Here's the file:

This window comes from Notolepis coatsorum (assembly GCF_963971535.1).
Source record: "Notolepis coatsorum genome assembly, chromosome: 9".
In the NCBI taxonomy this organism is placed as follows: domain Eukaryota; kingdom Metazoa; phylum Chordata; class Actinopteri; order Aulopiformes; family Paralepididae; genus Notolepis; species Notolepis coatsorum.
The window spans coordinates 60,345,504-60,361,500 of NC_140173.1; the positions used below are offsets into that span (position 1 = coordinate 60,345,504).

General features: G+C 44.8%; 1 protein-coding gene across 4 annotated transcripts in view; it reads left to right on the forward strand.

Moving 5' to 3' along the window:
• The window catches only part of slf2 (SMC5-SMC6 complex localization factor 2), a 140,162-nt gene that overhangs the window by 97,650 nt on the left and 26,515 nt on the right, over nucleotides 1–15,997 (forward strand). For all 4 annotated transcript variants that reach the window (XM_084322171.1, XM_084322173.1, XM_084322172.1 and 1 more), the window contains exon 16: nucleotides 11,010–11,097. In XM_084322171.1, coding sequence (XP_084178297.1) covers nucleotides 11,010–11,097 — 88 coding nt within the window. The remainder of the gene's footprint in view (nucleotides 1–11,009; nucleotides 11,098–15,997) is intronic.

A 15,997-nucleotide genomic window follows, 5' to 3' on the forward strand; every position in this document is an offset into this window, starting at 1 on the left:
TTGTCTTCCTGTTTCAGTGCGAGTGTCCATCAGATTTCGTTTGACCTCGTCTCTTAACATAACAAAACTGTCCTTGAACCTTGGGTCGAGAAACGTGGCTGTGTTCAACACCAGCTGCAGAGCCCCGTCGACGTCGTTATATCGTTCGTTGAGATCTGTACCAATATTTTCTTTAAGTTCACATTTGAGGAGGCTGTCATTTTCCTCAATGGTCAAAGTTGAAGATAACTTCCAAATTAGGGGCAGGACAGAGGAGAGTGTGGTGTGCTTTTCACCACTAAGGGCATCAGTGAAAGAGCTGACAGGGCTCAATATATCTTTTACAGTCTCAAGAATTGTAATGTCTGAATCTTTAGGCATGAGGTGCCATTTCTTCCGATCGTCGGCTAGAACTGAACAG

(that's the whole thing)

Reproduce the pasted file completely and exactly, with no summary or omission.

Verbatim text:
This window comes from Notolepis coatsorum (assembly GCF_963971535.1).
Source record: "Notolepis coatsorum genome assembly, chromosome: 9".
In the NCBI taxonomy this organism is placed as follows: domain Eukaryota; kingdom Metazoa; phylum Chordata; class Actinopteri; order Aulopiformes; family Paralepididae; genus Notolepis; species Notolepis coatsorum.
The window spans coordinates 60,345,504-60,361,500 of NC_140173.1; the positions used below are offsets into that span (position 1 = coordinate 60,345,504).

General features: G+C 44.8%; 1 protein-coding gene across 4 annotated transcripts in view; it reads left to right on the forward strand.

Moving 5' to 3' along the window:
• The window catches only part of slf2 (SMC5-SMC6 complex localization factor 2), a 140,162-nt gene that overhangs the window by 97,650 nt on the left and 26,515 nt on the right, over nucleotides 1–15,997 (forward strand). For all 4 annotated transcript variants that reach the window (XM_084322171.1, XM_084322173.1, XM_084322172.1 and 1 more), the window contains exon 16: nucleotides 11,010–11,097. In XM_084322171.1, coding sequence (XP_084178297.1) covers nucleotides 11,010–11,097 — 88 coding nt within the window. The remainder of the gene's footprint in view (nucleotides 1–11,009; nucleotides 11,098–15,997) is intronic.

A 15,997-nucleotide genomic window follows, 5' to 3' on the forward strand; every position in this document is an offset into this window, starting at 1 on the left:
TTGTCTTCCTGTTTCAGTGCGAGTGTCCATCAGATTTCGTTTGACCTCGTCTCTTAACATAACAAAACTGTCCTTGAACCTTGGGTCGAGAAACGTGGCTGTGTTCAACACCAGCTGCAGAGCCCCGTCGACGTCGTTATATCGTTCGTTGAGATCTGTACCAATATTTTCTTTAAGTTCACATTTGAGGAGGCTGTCATTTTCCTCAATGGTCAAAGTTGAAGATAACTTCCAAATTAGGGGCAGGACAGAGGAGAGTGTGGTGTGCTTTTCACCACTAAGGGCATCAGTGAAAGAGCTGACAGGGCTCAATATATCTTTTACAGTCTCAAGAATTGTAATGTCTGAATCTTTAGGCATGAGGTGCCATTTCTTCCGATCGTCGGCTAGAACTGAACAG